A List of Short Tricky Words II
Bill Long 5/4/07
From the Collegiate; L-Z
lakh-- either 100,000 or a great number in Hindi and Urdu.
leal-- a chiefly Scottish word meaning loyal or true. Nice word.
linn-- another Scottish word for a precipice or waterfall.
loris-- nocturnal slow-moving arboreal primate (Lorisidae).
lorry-- a parrot of the family Loriidae from Australia/NG.
lum-- another Scottish word--this time for chimney.
mesne-- familiar word, but can be trickly--"mean."
moa-- large extinct flightless bird of NZ of a ratite order.
neap-- relating to a neap tide, after 1st or 3rd qtr of moon.
neem-- large tropical Asian tree (Azadirachta indica).
neep-- another Scottish term, this one for turnip.
nori-- dried seaweed pressed into thin sheets for sushi.
ombre-- an old three-handed card game popular in 17-18th c.
opah-- large elliptical marine bony fish (Lampris guttatus).
parr-- a young salmon actively feeding in freshwater.
pase-- (PAH say)
a movement of the cape by a matador.
pe-- (PAY) the 17th letter of the Hebrew alphabet.
pion-- meson combining up and own quarks and antiquarks.
pirn-- a device resembling a reel--from the Scottish.
piste-- (PEEST)-- a downhill ski trail.
quern-- a primitive hand mill for grinding grain.
reata-- a lariat.
reave-- rob or despoil; also to size or carry away.
reest-- again a Scottish word, meaning to balk (horses).
reive-- confusingly similar to reave. Pronounced the same and meaning to raid-- a Scottish word. We also have the word reeve, a noun meaning a medieval sheriff.
rhea-- a South American ratite bird (Rhea americana).
rya-- (REE a) a Scandanavian handwoven rug.
salep-- starchy or mucilaginous dried tubers of OW orchids.
salp-- class of barrel-shaped tunicates abundant in warm seas
scatt-- archaic word meaning a tax or tribute. To be distinguished from scat, which is to improvise in jazz.
screak-- to make a harsh or shrill noise. Shriek and screech.
scot-- money assessed or paid. Old word.
scoter-- (SKO ter) a genus (Melanitta) of sea ducks.
sedum-- a genus of herbs of the orpine family.
seel-- to close the eyes (as of a hawk) by thread thru eyelids.
shawm-- an early double-reed woodwind instrument.
shit-- just to see if you are reading the list.
sika-- (SEE kuh) a deer (Cervus nippon) of eastern Asia.
sike-- a small ditch or stream.
sild-- a young herring other than brisling canned in Norway.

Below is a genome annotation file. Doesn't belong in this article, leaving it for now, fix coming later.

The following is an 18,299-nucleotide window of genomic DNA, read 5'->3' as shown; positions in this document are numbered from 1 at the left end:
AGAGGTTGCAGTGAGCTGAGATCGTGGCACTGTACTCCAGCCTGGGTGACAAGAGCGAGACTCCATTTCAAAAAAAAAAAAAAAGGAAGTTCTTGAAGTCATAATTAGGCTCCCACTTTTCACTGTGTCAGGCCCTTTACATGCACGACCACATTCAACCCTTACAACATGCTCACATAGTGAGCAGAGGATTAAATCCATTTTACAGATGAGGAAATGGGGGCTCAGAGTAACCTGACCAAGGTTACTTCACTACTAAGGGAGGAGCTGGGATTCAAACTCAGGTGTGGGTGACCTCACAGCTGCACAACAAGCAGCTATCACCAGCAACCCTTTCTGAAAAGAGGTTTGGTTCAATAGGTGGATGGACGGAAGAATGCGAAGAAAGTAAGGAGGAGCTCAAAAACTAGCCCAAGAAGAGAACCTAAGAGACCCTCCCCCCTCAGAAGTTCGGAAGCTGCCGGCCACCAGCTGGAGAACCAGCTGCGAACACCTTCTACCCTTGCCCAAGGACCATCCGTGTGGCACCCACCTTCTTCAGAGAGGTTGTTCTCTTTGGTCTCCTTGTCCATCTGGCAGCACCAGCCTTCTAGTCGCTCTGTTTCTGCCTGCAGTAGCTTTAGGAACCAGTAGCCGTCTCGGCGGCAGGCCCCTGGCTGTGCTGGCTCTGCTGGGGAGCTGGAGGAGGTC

skat-- three-handed card game with 32 cards.
skeet-- trapshooting in which clay pigeons are thrown.
skeigh-- (SKEEK), chiefly Scottish word meaning skittish.
skive-- to cut off (as leather or rubber) in thin layers.
skua-- any of various seabirds related to jaegers.
sneap-- an archaic word meaning to blast with cold or to chide
sotol-- a plant of the agave family (genus Dasylirion)
sou-- a 5 centime piece. Probably derived from Latin solidus.
spean-- chiefly Scottish, it means to wean.
speel-- chiefly Scottish, meaning to climb or act of climbing.
spiel-- to talk volubly or extravagantly.
steek-- chiefly Scottish, to shut or to close.
stime-- Scottish and Irish, meaning a glimmer or glimpse.
stoa-- painted porch in antiquity where Stoic philosophers met
stoat-- the common Holarctic ermine (Mustela erminea)
stope-- usually steplike excavation for removal of ore
stoup-- flagon; basin for holy water at entrance of church.
stour-- archaic word meaning a battle or conflict, et al.
chiefly Scottish word meaning to lay out (a body).
streel-- chiefly Irish-- meaning a slovenly person.
stupe-- a hot, wet medicated cloth applied externally.
sturt-- chiefly Scottish, a contention or sudden impulse, et al.
syne-- chiefly Scottish, meaning "ago." Sing it every Jan. 1.
tahr-- any of a genus (Hemitragus) of wild Asian goats.
taiga-- moist subarctic forest.
tenge-- (TEN gay), a Kazakh coin. We use them all the time.
thirl-- a hole, perforation, opening. Archaic word.
thurl-- the hip joint in a cow.
ti-- any of several Asian and Pacific trees or shrubs
tirl-- chiefly Scottish, meaning to twirl.
tolyl-- any of three monovalent radicals from toluene.
torr-- a unit of pressure (after Evangelista Torricelli).
treen-- small woodenware, also called treenware.
vatu-- the monetary unit of (where else?) Vanuatu.
vide-- (VII dee or VEE day), see
virl-- a Scottish word for a ferrule.
weal-- most know this word; well-being or prosperity.
ween--archaic word for "believe."
weet-- archaic word for "know."
whaup-- chiefly Scottish, again, a European curlew.
wheal-- a welt, esp. a flat burning eminence on the skin.
wheen-- a considerable number or amount.
wight-- a creature or a human being.
wirra-- word used to express lament, grief, or concern.
wite-- chiefly Scottish, meaning punishment or to blame et al.
wye-- letter "y" or a "y-shaped" object.
wynd-- (long "y"), chiefly Scottish, a narrow street.
yagi-- Named after Hidetsugu Yagi, a shortwave antenna.
yegg-- a safecracker or robber.
yeuk-- chiefly Scottish word for to itch; OED has "yuke." This is no yukking matter, as anyone in a spelling bee can tell you.
yobbo-- a lout or yokel in British English.
zouk-- a form of French West Indian music blending African rhythms, reggae, calypso and electronic dance music.
There are many other words with five letters or fewer in the Collegiate which are "out of the ordinary." This, in my judgment, are probably the most difficult ones. But it does make you wonder about the evolution of the English language. Many of these words have both verb and noun forms, with multiple meanings, and were used somewhat frequently in the distant past. I wonder if the time is ripe to return some of them to their usage in modern English. I think I will gradually try it and let you know my results.